Real Vs. Fake Christmas Trees

Sophia Gesmundo, Co-Editor in Chief

As the holiday season approaches, families around the country are scrambling to get their decorations up and get festive. The centerpiece of many’s holiday season is the Christmas tree, decked out with lights, ornaments, and toppers. Some prefer a real tree; the smell and feeling of tradition that picking out your own Christmas tree every year brings. While others prefer fake trees as they are often tidier, easier to assemble and take apart, but still bring the holiday cheer into a room. As people grow more environmentally conscious, a question that arises past preference is what kind of tree is better for the environment? 


According to The Nature Conservancy, in the U.S. alone, “around 10 million artificial trees are purchased each season” and 90% of these are shipped from China. The shipping process of these trees results in an increase in carbon emissions and resources. The plastic material that fake trees are made of makes them non-recyclable, meaning they often end up in landfills. Real trees do not need to be shipped internationally and are often locally sourced. Therefore they do not stimulate the carbon emissions that fake trees do.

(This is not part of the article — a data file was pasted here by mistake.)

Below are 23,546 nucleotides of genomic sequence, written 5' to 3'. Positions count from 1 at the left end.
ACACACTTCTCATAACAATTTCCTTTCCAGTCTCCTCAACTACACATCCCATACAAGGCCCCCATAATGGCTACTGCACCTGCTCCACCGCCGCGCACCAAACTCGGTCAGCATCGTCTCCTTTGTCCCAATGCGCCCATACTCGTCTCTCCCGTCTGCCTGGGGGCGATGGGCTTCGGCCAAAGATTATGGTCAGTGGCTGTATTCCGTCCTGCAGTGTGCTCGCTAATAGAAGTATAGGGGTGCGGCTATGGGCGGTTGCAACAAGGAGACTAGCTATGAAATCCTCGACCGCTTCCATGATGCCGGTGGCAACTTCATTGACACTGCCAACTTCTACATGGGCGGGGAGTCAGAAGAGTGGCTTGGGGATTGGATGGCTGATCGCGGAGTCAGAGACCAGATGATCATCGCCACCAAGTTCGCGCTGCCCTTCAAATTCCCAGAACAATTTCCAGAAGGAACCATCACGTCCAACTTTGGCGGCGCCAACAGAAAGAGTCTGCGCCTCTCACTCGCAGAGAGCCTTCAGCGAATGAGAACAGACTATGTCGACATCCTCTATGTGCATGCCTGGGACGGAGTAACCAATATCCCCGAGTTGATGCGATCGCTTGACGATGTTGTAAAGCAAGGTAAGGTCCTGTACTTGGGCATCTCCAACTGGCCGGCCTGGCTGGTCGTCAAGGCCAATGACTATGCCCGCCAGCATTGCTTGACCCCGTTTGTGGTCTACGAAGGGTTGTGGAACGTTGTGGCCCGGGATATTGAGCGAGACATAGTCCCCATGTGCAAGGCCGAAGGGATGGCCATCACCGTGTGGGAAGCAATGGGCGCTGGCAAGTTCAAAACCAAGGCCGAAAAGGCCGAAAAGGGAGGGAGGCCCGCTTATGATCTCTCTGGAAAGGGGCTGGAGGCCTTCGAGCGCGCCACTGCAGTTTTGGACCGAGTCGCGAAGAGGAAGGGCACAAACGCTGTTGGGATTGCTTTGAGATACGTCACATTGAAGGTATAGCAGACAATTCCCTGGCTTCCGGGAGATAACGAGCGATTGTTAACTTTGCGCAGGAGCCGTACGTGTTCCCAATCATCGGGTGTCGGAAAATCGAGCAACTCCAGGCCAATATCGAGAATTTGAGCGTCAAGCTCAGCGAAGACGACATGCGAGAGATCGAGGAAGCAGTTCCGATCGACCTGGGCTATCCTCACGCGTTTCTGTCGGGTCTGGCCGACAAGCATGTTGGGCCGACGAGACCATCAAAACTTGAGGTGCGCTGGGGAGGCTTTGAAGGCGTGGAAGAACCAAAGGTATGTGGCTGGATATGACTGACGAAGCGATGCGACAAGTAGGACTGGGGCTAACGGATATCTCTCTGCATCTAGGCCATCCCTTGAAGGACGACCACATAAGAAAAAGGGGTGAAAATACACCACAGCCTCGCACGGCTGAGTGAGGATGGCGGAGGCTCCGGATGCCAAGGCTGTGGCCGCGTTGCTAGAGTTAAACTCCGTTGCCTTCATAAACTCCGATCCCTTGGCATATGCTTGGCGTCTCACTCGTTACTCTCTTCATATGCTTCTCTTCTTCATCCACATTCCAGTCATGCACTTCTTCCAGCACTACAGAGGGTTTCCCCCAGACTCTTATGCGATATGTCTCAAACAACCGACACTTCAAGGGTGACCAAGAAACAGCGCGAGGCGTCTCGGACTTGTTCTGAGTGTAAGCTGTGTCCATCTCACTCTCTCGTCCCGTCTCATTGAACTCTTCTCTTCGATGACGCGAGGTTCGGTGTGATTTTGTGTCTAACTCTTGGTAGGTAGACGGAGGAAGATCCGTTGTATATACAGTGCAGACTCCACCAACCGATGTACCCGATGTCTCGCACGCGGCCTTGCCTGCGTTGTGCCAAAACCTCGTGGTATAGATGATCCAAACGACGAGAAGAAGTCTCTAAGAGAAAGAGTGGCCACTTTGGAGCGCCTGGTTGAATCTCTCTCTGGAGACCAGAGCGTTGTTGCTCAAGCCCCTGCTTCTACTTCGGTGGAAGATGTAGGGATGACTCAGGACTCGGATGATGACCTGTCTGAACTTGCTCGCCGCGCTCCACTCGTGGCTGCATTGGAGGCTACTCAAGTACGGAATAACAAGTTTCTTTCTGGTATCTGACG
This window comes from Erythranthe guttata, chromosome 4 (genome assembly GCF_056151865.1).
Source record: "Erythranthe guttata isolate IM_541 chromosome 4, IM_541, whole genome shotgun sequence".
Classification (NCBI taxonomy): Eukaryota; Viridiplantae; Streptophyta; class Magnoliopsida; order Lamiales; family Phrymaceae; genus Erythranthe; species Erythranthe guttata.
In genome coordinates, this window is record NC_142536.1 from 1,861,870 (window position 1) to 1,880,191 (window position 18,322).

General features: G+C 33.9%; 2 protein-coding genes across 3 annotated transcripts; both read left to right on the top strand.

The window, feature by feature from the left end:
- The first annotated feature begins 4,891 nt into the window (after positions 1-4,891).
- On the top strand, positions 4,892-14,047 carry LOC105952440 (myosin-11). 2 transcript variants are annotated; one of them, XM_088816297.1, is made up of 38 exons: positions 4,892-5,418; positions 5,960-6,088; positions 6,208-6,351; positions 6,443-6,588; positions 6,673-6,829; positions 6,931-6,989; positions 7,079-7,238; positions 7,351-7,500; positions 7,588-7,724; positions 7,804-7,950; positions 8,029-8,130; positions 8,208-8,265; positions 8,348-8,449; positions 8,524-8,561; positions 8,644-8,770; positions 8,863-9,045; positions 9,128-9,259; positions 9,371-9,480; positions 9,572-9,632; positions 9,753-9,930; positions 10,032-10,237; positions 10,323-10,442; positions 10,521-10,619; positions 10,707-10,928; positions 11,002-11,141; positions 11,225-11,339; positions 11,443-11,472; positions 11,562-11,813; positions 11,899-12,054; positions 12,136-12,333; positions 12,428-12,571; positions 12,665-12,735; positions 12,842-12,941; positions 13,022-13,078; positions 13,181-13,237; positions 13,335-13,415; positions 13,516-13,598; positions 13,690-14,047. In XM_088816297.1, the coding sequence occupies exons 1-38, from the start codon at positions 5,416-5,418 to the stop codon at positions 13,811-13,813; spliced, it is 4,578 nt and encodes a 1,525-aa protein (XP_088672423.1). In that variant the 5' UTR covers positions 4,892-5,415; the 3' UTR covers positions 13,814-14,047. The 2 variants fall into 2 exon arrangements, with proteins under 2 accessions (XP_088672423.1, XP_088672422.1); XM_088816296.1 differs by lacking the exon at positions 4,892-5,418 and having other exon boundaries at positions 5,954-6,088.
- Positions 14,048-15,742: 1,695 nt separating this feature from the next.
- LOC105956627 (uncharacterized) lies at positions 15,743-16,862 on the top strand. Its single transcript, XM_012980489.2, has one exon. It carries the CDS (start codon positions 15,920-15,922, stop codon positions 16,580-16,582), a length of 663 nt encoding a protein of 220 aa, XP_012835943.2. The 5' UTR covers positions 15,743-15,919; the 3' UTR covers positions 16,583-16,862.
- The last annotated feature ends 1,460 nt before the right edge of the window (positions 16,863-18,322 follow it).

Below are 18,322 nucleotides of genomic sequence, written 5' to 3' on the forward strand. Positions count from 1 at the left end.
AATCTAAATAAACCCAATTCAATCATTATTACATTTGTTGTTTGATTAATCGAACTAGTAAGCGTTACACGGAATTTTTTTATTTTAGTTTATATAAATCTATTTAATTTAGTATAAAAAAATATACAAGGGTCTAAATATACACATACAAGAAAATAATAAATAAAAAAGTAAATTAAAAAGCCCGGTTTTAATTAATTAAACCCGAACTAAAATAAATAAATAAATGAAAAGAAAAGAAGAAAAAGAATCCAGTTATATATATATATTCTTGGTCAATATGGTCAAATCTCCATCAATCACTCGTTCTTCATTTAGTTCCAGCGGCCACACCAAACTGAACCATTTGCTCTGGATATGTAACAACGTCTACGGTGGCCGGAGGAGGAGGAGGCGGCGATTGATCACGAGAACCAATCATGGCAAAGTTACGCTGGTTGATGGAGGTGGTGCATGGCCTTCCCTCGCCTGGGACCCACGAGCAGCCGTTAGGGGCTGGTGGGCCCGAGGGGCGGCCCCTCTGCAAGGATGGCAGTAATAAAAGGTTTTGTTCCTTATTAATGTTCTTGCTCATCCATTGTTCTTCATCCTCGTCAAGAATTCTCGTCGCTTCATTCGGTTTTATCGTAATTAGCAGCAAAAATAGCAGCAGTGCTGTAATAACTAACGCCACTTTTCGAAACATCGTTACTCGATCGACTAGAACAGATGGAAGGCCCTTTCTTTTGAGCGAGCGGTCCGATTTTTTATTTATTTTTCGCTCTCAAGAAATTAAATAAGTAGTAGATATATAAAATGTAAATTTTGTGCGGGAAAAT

A common misconception is that cutting down trees is always bad. The Nature Conservancy goes on to state that “one of the best ways to protect forest is to use them–carefully.” As forests are properly and managed, producing renewable resources, like Christmas trees, is entirely sustainable. Real Christmas trees actually support forests. “Out of the 350-500 million growing on tree farms across the U.S., only 30 million trees are harvested for Christmas each year.” 


Purchasing real trees helps keep tree farmers in business, allowing them to keep a healthy forest and land cover that sustains wildlife. More than half of forests in the U.S. are privately owned, thus the purchase of sustainable forest products allows them to keep their forests well-maintained, “a key solution to fighting climate change.”


In conclusion, real trees are far better for the environment. According to the National Christmas Tree Association, farmers plant 1-3 seedlings for every tree purchased, meaning more trees to provide clean air, water, and habitat for wildlife.